“Many excellent fire-service manufacturers and sellers exist. The majority in the business spent years developing their products to ensure they will make a difference in our jobs. With that said, there are also a lot of crap products out there that can only be sold via extreme marketing tactics, such as having Miss Implant 2006 stand in front of the booth so the boys (and some girls! Nozzlehead recognizes a woman’s right to ogle other women, and will always support that right) will pay attention to their product. Simply put: If a manufacturer has to use a woman (and that’s exactly what they’re doing, using the woman) to spark interest in their product, they may want to reconsider the product’s value.

“When I brought up this point to a vendor, he said, ‘Just look at them lining up at our booth!’ OK, Mr. Hefner, they line up, but not to see your turnout coat. They line up to see Miss Air Bags 2006. The vendor went on to say, ‘Yeah, but once we have them in the booth, we can sell, sell, sell!’ I doubt it. Sure, a few firefighters who don’t get out much may become overwhelmed by?that woman’s ‘features’?and get conned into buying that vendor’s stuff, but they are few and far between …. In fact, I know numerous decision makers who will absolutely NOT look at a product for that reason.

“How about this: Manufacturers develop good, safe and fairly priced products, set up displays that draw us in because of firefighter safety, and then we buy, buy, buy. As far as I’m concerned, manufacturers that use women or men in the manner described above are whoring us as much as some of our city councils and mayors. Think about that the next time you walk down the exhibit aisles …

“Another issue is the calendars. Some manufacturers allow calendar girls and boys to use their booths to sell their calendars for charity. Although the charities are great, I still say the vendor who runs the booth is using the Tah-Tah Twins, the Pee Wee Brothers and their charities to benefit their booth-not the charity. They’re using you to sell their stuff. ‘But Nozzlehead, what about the fact that we are raising money for a charity, and the vendor lets us work their booth?’ Dear Bodacious: Wake up. If the manufacturer really gives a damn about you and your charity, let them write you a big fat check.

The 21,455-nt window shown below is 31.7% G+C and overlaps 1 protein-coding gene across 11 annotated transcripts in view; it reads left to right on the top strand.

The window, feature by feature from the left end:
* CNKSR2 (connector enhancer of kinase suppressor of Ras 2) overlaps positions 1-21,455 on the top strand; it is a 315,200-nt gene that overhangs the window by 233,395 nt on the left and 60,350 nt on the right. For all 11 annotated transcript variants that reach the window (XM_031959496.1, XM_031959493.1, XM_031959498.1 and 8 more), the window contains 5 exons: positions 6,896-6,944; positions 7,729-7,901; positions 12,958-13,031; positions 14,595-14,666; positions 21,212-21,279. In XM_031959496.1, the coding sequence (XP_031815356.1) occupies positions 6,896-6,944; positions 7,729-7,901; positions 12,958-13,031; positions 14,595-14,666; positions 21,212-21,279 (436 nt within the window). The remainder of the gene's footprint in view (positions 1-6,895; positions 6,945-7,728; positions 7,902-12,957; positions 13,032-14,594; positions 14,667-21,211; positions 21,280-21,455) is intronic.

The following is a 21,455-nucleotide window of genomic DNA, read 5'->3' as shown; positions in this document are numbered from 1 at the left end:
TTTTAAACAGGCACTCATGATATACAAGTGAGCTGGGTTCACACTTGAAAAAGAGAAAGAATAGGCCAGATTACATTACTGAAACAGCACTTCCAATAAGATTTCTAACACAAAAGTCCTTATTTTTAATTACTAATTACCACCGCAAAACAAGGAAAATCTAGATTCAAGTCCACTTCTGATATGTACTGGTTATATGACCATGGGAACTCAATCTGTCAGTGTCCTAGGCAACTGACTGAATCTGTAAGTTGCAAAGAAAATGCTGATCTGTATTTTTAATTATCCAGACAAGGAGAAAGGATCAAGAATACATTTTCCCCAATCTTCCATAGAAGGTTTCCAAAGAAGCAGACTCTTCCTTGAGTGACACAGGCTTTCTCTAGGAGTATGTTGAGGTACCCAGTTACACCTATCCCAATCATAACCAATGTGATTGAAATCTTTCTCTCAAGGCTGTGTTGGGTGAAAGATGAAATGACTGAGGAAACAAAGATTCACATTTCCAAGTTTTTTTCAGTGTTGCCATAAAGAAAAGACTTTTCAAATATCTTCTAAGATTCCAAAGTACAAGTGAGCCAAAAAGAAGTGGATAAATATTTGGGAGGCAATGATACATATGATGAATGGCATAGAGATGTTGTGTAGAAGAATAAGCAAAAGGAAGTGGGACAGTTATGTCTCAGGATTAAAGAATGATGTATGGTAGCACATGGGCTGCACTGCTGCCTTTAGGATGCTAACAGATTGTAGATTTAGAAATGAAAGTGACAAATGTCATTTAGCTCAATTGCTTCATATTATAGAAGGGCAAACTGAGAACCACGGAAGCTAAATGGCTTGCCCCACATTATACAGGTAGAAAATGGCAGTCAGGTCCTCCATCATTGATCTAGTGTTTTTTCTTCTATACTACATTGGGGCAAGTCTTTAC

“I understand fully that the charities are operating to raise money for burn victims and related good causes. In those cases, they should rent (or ask for free) booth space so the focus is on showing skin to raise money for charity. Face it, you’ll sell calendars because some of our brothers and sisters like that stuff and support your cause. The using part starts when you appear in vendor booths. Then the issue becomes very cloudy to some-and clearer to others: You’re displaying overly inflated air bags to support the fat cat in the back. I’m not a big screamer about the women’s movement. (Whatever that is. The last woman’s movement I took part in occurred when I moved my ex-mother-in-law and her daughter?to a different state.) But I’m a big fan of and have decades of earned pride in the fire service. I can’t stand some of the stuff some vendors try to sell us, and when they disguise it with half-naked?Betty Boobs, I wonder whether their products can stand on their own merits.”

That’s how I felt about this issue then and how I feel about it now. Am I against women and manufacturers having the right to do this? ‘Course not, this is America-do what you want. Do?I think it’s offensive? Well these days, it seems everything offends someone, and it’s a shame that we’ve become that sensitive in some cases.?With so many good women and other non-traditional fire-service members working hard to simply succeed, this doesn’t help the cause. Understand that having these half-dressed women firefighters displaying their appearances-not their professional abilities-at a fire trade show is equivalent to having a great meal … served to you in a public bathroom. The two need to be separated.